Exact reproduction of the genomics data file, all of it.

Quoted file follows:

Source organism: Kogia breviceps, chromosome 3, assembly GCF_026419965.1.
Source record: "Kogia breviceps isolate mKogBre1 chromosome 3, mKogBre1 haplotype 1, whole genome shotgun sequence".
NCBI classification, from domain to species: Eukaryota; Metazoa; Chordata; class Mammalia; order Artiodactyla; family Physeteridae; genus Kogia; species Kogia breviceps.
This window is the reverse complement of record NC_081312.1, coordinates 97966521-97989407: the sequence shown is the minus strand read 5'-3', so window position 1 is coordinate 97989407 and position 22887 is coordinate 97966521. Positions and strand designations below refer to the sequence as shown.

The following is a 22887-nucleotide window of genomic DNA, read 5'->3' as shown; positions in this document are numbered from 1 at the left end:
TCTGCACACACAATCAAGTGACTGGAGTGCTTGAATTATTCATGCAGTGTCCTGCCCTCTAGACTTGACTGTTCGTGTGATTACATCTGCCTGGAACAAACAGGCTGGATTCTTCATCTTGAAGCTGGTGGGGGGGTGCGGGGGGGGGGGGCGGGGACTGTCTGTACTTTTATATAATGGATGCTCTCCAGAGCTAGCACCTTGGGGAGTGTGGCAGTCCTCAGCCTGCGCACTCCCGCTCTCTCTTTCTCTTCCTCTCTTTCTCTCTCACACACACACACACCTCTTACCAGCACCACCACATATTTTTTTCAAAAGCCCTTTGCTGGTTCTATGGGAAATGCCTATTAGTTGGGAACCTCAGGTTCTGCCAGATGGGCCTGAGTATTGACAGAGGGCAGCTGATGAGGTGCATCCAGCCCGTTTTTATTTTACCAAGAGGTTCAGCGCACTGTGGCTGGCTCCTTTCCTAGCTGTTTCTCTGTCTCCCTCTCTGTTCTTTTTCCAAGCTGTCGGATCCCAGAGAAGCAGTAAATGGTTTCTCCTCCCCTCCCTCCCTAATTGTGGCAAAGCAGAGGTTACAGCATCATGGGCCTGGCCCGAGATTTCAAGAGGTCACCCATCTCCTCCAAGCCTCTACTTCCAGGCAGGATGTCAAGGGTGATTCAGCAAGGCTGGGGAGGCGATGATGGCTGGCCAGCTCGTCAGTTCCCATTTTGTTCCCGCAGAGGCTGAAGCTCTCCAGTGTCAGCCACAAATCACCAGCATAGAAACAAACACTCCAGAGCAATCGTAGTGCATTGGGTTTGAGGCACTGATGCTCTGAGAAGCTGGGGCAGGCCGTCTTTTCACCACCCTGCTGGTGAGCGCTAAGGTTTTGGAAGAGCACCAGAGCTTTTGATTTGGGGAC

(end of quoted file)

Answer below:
Source organism: Kogia breviceps, chromosome 3, assembly GCF_026419965.1.
Source record: "Kogia breviceps isolate mKogBre1 chromosome 3, mKogBre1 haplotype 1, whole genome shotgun sequence".
NCBI classification, from domain to species: Eukaryota; Metazoa; Chordata; class Mammalia; order Artiodactyla; family Physeteridae; genus Kogia; species Kogia breviceps.
This window is the reverse complement of record NC_081312.1, coordinates 97966521-97989407: the sequence shown is the minus strand read 5'-3', so window position 1 is coordinate 97989407 and position 22887 is coordinate 97966521. Positions and strand designations below refer to the sequence as shown.

The following is a 22887-nucleotide window of genomic DNA, read 5'->3' as shown; positions in this document are numbered from 1 at the left end:
TCTGCACACACAATCAAGTGACTGGAGTGCTTGAATTATTCATGCAGTGTCCTGCCCTCTAGACTTGACTGTTCGTGTGATTACATCTGCCTGGAACAAACAGGCTGGATTCTTCATCTTGAAGCTGGTGGGGGGGTGCGGGGGGGGGGGGCGGGGACTGTCTGTACTTTTATATAATGGATGCTCTCCAGAGCTAGCACCTTGGGGAGTGTGGCAGTCCTCAGCCTGCGCACTCCCGCTCTCTCTTTCTCTTCCTCTCTTTCTCTCTCACACACACACACACCTCTTACCAGCACCACCACATATTTTTTTCAAAAGCCCTTTGCTGGTTCTATGGGAAATGCCTATTAGTTGGGAACCTCAGGTTCTGCCAGATGGGCCTGAGTATTGACAGAGGGCAGCTGATGAGGTGCATCCAGCCCGTTTTTATTTTACCAAGAGGTTCAGCGCACTGTGGCTGGCTCCTTTCCTAGCTGTTTCTCTGTCTCCCTCTCTGTTCTTTTTCCAAGCTGTCGGATCCCAGAGAAGCAGTAAATGGTTTCTCCTCCCCTCCCTCCCTAATTGTGGCAAAGCAGAGGTTACAGCATCATGGGCCTGGCCCGAGATTTCAAGAGGTCACCCATCTCCTCCAAGCCTCTACTTCCAGGCAGGATGTCAAGGGTGATTCAGCAAGGCTGGGGAGGCGATGATGGCTGGCCAGCTCGTCAGTTCCCATTTTGTTCCCGCAGAGGCTGAAGCTCTCCAGTGTCAGCCACAAATCACCAGCATAGAAACAAACACTCCAGAGCAATCGTAGTGCATTGGGTTTGAGGCACTGATGCTCTGAGAAGCTGGGGCAGGCCGTCTTTTCACCACCCTGCTGGTGAGCGCTAAGGTTTTGGAAGAGCACCAGAGCTTTTGATTTGGGGAC